Budget 2016: How will the new Lifetime Isa work?
Government will top up savings for purchase of a first home or to provide a retirement income
One of the key Budget changes that George Osborne said would the "next generation", from 2017 the newest addition to the burgeoning Isa franchise will be open for business.
What is it?
It's called the Lifetime Isa and is designed to act as either a flexible alternative pension-saving fund or to extend the mechanism of the existing Help to Buy Isa helping first-time buyers get on to the property ladder.
How will it work?
Much like Help to Buy, the government will give a bonus to savers who put money away and then don't touch it. However, in this case, the amounts available are higher and available over longer terms. If you save £4,000 a year, you're eligible for a top-up of 25 per cent – an extra £1,000.
The Isa is open to the under-40s and the bonuses are accrued until they turn 50. Savers can claim bonuses at any point before or after then to use towards a first house purchase and then claim either the lot or what is left over to help provide an income or lump sum in retirement when they hit the 60.
So will my money be locked away?
No. As with any other Isa, you'll be able to take the money out for emergencies if you need to, but it will work like other restricted access accounts so you will probably have to pay a fee and you'll lose the government bonus. A consultation will look at the option of following the 401k pension model in the US and allowing people to keep the bonus if they later replace any money they've withdrawn.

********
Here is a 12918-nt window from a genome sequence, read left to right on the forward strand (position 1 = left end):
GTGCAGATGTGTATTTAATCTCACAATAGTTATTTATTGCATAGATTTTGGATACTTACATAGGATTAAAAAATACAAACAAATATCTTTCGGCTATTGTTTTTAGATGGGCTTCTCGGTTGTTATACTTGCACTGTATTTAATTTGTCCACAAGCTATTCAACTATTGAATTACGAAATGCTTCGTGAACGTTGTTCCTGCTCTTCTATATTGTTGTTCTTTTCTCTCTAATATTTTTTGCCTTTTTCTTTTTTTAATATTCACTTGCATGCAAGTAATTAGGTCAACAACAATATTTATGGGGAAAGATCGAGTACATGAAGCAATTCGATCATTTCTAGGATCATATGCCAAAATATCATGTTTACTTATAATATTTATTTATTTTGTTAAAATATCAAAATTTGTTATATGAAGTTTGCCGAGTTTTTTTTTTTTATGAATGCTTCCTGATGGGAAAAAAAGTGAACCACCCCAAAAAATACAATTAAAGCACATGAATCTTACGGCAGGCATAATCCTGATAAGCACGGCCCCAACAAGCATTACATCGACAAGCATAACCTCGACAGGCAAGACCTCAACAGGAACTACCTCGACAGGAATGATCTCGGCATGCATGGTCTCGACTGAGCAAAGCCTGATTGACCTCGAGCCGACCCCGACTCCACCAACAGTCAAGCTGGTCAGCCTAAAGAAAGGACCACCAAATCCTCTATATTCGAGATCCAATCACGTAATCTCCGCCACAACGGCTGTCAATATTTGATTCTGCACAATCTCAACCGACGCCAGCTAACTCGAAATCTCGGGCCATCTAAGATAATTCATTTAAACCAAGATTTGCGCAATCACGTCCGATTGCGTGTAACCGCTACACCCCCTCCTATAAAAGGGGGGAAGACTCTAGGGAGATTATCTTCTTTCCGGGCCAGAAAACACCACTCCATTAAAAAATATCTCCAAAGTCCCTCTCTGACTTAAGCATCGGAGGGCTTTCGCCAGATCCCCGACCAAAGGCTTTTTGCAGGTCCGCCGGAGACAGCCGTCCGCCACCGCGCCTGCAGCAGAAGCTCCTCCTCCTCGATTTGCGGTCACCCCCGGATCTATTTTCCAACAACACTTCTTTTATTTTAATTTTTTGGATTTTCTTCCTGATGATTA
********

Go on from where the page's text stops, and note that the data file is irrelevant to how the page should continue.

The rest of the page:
How does this affect my other Isas?
In terms of allowances each year, any money put in will count towards your overall limit and so reduce the amount you can place into other Isa accounts. However, the allowances are being increased so you'll have a total allocation of £20,000 to play with by the time this new account is introduced.
One specific crossover is with the Help to Buy Isa, which offers more limited bonuses purely to help people buy a house. Savers can either continue to use this scheme or transfer any money held across to a Lifetime Isa to benefit from the higher bonuses. You can only use one or other of the accounts to go towards a house deposit.
What about couples?
Yep, in the same way as the Help to Buy Isa, a couple can have one account each and both receive the bonuses.
How does it compare to standard pensions?
It's a completely different way of saving for a pension. You're putting money that has already been taxed into the fund and you don't get any of that tax back, but your savings will then grow tax-free and can be withdrawn tax-free in retirement.
Pensions are paid out of gross income before tax is deducted or, if tax has been paid, it is rebated. The income is then taxed in retirement, with the exception of a 25 per cent lump sum that you can take tax-free. Unlike the Isas, once your money is in your pension, you can't touch it before the age of 55 unless you want to incur a massive penalty tax charge.